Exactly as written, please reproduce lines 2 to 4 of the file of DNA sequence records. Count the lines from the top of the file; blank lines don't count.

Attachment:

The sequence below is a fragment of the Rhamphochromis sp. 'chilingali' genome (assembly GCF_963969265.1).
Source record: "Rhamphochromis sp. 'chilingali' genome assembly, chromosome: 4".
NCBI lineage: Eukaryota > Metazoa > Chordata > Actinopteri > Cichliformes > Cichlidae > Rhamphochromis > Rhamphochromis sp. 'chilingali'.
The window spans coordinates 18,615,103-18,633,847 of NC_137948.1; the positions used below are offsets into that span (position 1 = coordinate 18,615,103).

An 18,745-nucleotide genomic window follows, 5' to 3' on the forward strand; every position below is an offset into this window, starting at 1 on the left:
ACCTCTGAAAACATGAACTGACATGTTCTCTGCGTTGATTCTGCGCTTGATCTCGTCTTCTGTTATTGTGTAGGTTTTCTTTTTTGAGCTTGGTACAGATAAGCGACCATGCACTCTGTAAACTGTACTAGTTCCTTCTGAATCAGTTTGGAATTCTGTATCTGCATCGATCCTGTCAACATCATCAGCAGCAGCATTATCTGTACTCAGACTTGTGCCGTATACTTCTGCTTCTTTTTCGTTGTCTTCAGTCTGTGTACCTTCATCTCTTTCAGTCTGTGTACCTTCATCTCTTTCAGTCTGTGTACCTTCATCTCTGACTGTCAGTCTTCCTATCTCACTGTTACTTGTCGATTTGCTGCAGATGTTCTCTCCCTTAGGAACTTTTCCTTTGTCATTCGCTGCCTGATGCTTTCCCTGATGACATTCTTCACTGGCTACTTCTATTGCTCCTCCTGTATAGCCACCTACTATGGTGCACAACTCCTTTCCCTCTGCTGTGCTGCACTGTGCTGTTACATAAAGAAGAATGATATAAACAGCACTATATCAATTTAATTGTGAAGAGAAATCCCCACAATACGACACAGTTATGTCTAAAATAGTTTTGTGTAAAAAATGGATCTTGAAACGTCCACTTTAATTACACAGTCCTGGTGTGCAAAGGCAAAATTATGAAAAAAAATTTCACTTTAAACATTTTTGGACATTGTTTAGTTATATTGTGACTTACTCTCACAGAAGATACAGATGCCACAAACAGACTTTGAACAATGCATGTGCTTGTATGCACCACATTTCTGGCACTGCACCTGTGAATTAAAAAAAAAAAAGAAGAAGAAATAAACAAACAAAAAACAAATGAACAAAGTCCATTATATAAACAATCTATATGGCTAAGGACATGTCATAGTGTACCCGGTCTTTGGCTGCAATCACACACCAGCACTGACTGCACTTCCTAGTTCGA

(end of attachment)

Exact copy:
Source record: "Rhamphochromis sp. 'chilingali' genome assembly, chromosome: 4".
NCBI lineage: Eukaryota > Metazoa > Chordata > Actinopteri > Cichliformes > Cichlidae > Rhamphochromis > Rhamphochromis sp. 'chilingali'.
The window spans coordinates 18,615,103-18,633,847 of NC_137948.1; the positions used below are offsets into that span (position 1 = coordinate 18,615,103).